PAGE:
The DBLDFMT utility is also available from the IIUG web site.  It can take fixed format data and convert it into delimited data suitable for use with a LOAD operation.  It can do things with fixed format data that DB-Load cannot do, such as insert actual decimal points when the data is supplied with implicit decimal points.  It can also do a lot of date and time transformations.  However, it does not attempt to handle the actual loading of data; it is a filter program.  Also, it does not deal with variable length inputs, so the date and time transformations are of limited benefit — they should probably be handled in a separate program, or a date/time transformer is needed for delimited data.


The ISEXTRACT utility is also available from the IIUG web site.  It can extract data from C-ISAM files provided you know the data types and position of each column in the data file.  The output format is LOAD format.

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Perl DBI and DBD::Informix

Often, the hardest part of data up-loading is making sense of the source data. Perl can replace an ill-fitting combination of languages such as the COBOL of the source system, ftp transfers, 4GL and scripts of shell, awk, and SQL.

The main Perl tool for Informix programming is a pair of modules called DBI and DBD::Informix. These module allows direct, multiple connections to an Informix engine. Other modules in the DBI suite support connections to over a dozen major database engines, all accessed using the uniform interface provided by DBI.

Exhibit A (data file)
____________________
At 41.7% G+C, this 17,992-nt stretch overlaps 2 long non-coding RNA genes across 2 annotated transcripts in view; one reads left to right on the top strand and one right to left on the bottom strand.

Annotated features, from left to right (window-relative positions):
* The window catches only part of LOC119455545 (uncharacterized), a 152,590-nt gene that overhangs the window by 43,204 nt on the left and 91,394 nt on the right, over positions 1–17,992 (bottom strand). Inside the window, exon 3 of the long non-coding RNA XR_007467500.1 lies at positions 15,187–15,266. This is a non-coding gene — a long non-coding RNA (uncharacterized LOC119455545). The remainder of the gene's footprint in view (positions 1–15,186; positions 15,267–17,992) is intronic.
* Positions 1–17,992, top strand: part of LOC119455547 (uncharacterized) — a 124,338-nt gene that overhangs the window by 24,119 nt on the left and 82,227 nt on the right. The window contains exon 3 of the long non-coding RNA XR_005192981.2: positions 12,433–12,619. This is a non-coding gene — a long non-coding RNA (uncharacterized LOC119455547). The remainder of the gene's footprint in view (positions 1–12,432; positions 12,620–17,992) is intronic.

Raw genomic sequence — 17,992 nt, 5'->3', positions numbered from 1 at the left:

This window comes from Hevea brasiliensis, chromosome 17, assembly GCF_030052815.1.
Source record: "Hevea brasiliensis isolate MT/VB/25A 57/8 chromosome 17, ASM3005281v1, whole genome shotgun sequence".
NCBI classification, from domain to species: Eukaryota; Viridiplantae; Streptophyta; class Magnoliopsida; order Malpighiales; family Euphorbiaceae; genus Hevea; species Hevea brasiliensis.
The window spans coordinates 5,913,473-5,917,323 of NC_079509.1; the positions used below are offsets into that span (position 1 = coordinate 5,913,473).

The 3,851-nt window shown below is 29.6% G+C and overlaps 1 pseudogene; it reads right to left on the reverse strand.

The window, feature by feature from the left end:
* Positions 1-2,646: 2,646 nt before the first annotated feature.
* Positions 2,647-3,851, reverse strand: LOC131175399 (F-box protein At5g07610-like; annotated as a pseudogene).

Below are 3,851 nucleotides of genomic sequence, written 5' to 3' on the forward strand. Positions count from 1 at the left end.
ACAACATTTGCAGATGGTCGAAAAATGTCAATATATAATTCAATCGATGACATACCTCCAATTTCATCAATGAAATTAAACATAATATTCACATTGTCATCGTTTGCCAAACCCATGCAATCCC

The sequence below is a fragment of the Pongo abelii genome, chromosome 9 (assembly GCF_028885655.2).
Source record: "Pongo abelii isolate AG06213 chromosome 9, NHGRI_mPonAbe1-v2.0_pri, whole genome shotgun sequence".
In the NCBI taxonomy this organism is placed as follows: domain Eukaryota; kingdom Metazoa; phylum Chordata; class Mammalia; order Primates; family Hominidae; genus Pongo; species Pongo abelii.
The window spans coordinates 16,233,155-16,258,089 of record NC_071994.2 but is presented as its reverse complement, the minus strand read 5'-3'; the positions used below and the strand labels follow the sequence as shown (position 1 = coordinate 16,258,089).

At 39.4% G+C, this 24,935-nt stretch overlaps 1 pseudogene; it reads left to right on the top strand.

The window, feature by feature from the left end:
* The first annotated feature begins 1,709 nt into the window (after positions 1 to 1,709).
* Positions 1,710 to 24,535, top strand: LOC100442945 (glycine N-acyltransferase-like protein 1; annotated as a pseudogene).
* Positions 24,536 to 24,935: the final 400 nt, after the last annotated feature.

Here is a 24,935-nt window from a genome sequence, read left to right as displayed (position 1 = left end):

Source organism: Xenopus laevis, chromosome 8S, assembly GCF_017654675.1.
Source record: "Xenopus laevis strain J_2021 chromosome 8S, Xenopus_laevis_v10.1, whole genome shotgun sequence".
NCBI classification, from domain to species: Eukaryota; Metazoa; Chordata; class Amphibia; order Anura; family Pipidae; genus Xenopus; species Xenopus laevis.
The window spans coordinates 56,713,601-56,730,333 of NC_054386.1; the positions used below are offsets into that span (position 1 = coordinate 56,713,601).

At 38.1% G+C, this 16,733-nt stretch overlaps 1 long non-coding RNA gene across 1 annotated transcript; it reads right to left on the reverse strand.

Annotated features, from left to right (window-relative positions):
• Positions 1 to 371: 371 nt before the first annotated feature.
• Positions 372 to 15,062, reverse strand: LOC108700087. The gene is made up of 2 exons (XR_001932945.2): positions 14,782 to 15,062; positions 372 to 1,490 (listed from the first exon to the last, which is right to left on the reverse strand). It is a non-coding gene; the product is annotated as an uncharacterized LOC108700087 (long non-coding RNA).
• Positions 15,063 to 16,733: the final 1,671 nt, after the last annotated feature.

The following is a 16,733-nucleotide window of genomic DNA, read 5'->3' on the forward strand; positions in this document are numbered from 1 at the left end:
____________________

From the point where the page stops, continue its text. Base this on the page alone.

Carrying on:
There is a well-established public domain supply of modules, and for loading of data, you can find modules to read and write CSV files, compressed files, convert to and from EBCDIC, analyse strings to extract addresses and proper names, and many other processing tasks. Fixed records, BCD and binary information can all be read, analysed, converted and uploaded within one script. Modules of this nature and the most recent version of Perl itself may be found at www.cpan.org.

Validations against existing database tables can be easily programmed. A very powerful regular expression engine is built-in to the language. The power of the transform and load process is only limited by your imagination and your prowess as a programmer.

SQL statements can be executed directly from strings or prepared as a cursor for repeated execution. With the ability to connect to multiple engines and transform complicated source data, Perl can greatly simplify your work. If the performance of the Perl database inserts is not sufficient (similar to SQL or 4GL) then you can still use Perl to generate your upload files, and it may be ideally used as a source for piped data to HPL.